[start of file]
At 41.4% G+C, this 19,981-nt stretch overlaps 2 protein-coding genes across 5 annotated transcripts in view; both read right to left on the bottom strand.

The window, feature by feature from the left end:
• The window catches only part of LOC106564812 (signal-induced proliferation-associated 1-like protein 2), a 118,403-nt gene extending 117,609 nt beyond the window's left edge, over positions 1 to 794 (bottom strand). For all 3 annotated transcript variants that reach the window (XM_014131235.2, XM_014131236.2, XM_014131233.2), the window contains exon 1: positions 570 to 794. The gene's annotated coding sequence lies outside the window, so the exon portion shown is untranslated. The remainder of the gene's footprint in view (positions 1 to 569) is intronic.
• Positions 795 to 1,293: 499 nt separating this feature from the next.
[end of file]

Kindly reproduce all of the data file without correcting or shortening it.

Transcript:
At 41.4% G+C, this 19,981-nt stretch overlaps 2 protein-coding genes across 5 annotated transcripts in view; both read right to left on the bottom strand.

The window, feature by feature from the left end:
• The window catches only part of LOC106564812 (signal-induced proliferation-associated 1-like protein 2), a 118,403-nt gene extending 117,609 nt beyond the window's left edge, over positions 1 to 794 (bottom strand). For all 3 annotated transcript variants that reach the window (XM_014131235.2, XM_014131236.2, XM_014131233.2), the window contains exon 1: positions 570 to 794. The gene's annotated coding sequence lies outside the window, so the exon portion shown is untranslated. The remainder of the gene's footprint in view (positions 1 to 569) is intronic.
• Positions 795 to 1,293: 499 nt separating this feature from the next.